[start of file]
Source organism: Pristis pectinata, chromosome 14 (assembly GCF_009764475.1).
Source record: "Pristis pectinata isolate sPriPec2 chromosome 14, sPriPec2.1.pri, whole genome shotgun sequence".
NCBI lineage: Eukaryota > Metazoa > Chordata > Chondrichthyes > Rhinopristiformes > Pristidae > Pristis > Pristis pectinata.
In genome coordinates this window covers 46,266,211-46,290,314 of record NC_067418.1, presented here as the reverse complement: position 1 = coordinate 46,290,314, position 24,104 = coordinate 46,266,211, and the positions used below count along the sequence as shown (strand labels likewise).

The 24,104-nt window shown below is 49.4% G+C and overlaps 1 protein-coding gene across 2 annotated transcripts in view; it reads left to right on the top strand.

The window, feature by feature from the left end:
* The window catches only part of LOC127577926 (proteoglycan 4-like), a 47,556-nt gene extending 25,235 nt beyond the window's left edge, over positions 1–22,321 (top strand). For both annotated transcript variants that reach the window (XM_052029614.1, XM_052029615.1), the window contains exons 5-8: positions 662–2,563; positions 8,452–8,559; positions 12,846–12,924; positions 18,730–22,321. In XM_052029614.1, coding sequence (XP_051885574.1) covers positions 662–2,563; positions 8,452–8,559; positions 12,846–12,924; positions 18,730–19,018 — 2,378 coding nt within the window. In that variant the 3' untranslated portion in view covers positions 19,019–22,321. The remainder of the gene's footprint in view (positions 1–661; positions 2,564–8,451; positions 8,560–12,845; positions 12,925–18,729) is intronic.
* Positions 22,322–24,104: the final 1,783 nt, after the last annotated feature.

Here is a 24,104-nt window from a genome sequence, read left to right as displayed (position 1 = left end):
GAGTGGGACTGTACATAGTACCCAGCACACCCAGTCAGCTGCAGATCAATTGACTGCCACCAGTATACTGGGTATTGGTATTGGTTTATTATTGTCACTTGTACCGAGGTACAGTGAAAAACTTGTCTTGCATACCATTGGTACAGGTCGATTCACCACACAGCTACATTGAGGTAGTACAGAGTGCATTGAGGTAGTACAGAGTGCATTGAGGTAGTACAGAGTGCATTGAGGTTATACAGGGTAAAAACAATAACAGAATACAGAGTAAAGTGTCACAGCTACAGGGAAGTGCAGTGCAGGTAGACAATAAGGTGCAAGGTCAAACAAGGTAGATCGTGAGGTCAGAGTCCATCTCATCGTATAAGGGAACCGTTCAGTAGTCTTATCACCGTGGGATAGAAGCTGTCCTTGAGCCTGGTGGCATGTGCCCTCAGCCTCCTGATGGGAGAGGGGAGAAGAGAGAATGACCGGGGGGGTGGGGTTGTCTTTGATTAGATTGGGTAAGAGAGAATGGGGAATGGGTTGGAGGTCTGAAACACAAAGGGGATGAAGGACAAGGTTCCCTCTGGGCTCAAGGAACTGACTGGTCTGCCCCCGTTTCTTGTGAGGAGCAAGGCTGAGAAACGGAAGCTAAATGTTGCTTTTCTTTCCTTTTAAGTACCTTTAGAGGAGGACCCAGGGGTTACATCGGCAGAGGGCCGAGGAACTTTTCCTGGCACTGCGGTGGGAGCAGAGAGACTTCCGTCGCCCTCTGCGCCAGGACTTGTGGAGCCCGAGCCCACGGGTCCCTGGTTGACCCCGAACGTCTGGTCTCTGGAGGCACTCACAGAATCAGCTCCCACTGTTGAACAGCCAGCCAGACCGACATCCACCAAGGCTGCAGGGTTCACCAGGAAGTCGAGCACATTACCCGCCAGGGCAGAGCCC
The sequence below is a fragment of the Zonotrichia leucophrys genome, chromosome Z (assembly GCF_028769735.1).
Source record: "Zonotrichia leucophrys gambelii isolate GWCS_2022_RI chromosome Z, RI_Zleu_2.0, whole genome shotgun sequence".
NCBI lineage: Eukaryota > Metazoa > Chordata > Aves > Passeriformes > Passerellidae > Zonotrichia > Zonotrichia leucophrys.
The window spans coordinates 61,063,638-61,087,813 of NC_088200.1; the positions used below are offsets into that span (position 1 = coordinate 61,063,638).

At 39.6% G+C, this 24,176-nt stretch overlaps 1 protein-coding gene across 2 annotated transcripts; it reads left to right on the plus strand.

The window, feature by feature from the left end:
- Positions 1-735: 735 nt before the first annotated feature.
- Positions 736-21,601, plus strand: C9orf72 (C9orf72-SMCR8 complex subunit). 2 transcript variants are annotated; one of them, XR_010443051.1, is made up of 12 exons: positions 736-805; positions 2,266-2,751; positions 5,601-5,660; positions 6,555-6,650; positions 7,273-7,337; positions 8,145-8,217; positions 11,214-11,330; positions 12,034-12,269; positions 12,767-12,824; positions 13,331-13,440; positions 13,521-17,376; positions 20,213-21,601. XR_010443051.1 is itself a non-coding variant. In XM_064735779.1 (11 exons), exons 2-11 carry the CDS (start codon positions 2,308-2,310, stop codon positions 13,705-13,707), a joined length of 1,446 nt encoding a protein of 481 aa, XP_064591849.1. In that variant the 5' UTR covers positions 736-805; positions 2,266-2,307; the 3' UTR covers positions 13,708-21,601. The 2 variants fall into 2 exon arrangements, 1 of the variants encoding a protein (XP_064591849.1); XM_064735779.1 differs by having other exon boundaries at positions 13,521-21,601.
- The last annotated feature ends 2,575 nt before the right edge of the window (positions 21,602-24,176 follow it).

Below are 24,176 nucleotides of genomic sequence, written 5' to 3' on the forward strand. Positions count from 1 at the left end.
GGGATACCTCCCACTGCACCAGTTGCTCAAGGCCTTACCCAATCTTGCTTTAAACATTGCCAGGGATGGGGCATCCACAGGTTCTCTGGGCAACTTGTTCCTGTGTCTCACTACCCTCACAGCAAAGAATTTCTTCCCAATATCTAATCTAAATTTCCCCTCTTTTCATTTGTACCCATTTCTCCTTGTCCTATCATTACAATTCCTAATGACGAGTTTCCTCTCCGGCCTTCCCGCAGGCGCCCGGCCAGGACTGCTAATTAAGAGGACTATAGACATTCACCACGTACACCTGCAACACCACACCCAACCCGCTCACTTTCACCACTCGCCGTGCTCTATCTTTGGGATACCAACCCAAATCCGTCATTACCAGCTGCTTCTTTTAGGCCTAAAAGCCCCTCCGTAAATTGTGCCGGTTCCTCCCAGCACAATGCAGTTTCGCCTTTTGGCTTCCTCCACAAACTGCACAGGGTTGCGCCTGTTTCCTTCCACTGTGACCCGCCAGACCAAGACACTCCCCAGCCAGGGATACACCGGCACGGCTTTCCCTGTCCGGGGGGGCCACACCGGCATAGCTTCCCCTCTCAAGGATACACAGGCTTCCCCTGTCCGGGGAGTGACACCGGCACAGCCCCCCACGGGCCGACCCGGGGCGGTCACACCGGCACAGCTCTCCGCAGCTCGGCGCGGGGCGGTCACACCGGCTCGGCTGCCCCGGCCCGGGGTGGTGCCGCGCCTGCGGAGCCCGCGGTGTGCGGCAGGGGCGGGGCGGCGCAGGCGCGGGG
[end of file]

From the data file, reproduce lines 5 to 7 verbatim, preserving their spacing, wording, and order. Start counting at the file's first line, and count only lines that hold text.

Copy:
The 24,104-nt window shown below is 49.4% G+C and overlaps 1 protein-coding gene across 2 annotated transcripts in view; it reads left to right on the top strand.

The window, feature by feature from the left end:
* The window catches only part of LOC127577926 (proteoglycan 4-like), a 47,556-nt gene extending 25,235 nt beyond the window's left edge, over positions 1–22,321 (top strand). For both annotated transcript variants that reach the window (XM_052029614.1, XM_052029615.1), the window contains exons 5-8: positions 662–2,563; positions 8,452–8,559; positions 12,846–12,924; positions 18,730–22,321. In XM_052029614.1, coding sequence (XP_051885574.1) covers positions 662–2,563; positions 8,452–8,559; positions 12,846–12,924; positions 18,730–19,018 — 2,378 coding nt within the window. In that variant the 3' untranslated portion in view covers positions 19,019–22,321. The remainder of the gene's footprint in view (positions 1–661; positions 2,564–8,451; positions 8,560–12,845; positions 12,925–18,729) is intronic.